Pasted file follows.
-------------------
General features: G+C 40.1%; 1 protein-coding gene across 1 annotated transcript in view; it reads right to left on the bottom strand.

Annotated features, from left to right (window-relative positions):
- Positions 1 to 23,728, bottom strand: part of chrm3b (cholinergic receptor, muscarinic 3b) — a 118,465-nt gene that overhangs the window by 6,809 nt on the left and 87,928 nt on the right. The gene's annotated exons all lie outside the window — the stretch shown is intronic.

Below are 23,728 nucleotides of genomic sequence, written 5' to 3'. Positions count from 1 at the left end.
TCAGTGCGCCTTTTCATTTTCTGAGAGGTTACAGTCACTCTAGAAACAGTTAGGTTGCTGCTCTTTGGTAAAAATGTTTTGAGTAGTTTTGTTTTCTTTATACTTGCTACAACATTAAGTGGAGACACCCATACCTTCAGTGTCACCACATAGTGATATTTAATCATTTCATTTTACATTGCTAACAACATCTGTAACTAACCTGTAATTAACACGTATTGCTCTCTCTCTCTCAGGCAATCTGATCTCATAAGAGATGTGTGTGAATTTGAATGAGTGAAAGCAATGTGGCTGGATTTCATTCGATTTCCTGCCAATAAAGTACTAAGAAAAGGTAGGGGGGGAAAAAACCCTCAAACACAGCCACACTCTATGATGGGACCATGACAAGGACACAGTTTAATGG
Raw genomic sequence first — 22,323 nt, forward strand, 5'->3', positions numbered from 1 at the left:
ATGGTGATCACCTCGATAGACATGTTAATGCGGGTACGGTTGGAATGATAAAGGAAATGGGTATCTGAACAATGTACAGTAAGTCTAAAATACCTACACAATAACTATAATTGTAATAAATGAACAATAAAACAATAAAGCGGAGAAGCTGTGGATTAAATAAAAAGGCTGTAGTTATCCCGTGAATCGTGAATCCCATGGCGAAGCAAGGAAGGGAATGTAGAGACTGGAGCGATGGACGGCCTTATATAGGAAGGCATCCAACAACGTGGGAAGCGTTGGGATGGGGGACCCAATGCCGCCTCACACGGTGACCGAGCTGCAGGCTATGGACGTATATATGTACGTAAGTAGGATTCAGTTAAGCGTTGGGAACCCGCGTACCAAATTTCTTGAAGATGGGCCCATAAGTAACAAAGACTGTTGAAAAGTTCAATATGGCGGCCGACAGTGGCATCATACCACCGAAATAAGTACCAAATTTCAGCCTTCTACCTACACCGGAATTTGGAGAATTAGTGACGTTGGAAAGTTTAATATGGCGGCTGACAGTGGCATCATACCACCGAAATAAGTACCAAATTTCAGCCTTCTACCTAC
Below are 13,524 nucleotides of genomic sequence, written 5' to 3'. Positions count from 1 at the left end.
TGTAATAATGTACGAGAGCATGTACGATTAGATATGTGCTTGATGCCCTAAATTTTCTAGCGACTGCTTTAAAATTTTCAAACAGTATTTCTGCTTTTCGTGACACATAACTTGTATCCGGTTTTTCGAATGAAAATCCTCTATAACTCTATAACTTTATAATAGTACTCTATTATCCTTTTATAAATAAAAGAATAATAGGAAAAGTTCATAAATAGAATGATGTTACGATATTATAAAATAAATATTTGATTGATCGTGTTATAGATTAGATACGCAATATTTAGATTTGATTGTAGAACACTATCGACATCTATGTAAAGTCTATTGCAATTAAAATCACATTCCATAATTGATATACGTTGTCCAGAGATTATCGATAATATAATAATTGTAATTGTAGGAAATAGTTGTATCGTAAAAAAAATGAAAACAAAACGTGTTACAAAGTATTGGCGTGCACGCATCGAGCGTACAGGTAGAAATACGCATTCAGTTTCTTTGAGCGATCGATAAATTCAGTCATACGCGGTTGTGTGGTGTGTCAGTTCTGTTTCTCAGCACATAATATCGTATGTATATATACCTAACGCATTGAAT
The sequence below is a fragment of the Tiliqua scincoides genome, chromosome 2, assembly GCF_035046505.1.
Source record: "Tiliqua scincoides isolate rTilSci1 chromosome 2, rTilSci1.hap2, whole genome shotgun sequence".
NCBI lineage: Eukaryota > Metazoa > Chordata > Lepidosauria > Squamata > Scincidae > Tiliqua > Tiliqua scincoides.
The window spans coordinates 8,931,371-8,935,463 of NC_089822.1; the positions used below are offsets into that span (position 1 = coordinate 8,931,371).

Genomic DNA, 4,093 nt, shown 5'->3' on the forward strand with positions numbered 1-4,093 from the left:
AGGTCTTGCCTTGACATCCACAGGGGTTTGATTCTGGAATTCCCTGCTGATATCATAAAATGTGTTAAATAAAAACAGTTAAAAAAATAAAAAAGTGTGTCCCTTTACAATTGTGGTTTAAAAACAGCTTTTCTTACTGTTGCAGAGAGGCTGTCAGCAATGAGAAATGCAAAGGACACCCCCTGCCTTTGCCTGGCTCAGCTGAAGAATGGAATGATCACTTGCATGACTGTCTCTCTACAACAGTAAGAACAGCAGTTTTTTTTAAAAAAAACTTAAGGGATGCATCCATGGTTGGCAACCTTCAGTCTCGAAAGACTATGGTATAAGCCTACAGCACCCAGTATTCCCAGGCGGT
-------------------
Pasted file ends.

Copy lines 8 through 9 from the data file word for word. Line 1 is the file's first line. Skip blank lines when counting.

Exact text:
Below are 13,524 nucleotides of genomic sequence, written 5' to 3'. Positions count from 1 at the left end.
TGTAATAATGTACGAGAGCATGTACGATTAGATATGTGCTTGATGCCCTAAATTTTCTAGCGACTGCTTTAAAATTTTCAAACAGTATTTCTGCTTTTCGTGACACATAACTTGTATCCGGTTTTTCGAATGAAAATCCTCTATAACTCTATAACTTTATAATAGTACTCTATTATCCTTTTATAAATAAAAGAATAATAGGAAAAGTTCATAAATAGAATGATGTTACGATATTATAAAATAAATATTTGATTGATCGTGTTATAGATTAGATACGCAATATTTAGATTTGATTGTAGAACACTATCGACATCTATGTAAAGTCTATTGCAATTAAAATCACATTCCATAATTGATATACGTTGTCCAGAGATTATCGATAATATAATAATTGTAATTGTAGGAAATAGTTGTATCGTAAAAAAAATGAAAACAAAACGTGTTACAAAGTATTGGCGTGCACGCATCGAGCGTACAGGTAGAAATACGCATTCAGTTTCTTTGAGCGATCGATAAATTCAGTCATACGCGGTTGTGTGGTGTGTCAGTTCTGTTTCTCAGCACATAATATCGTATGTATATATACCTAACGCATTGAAT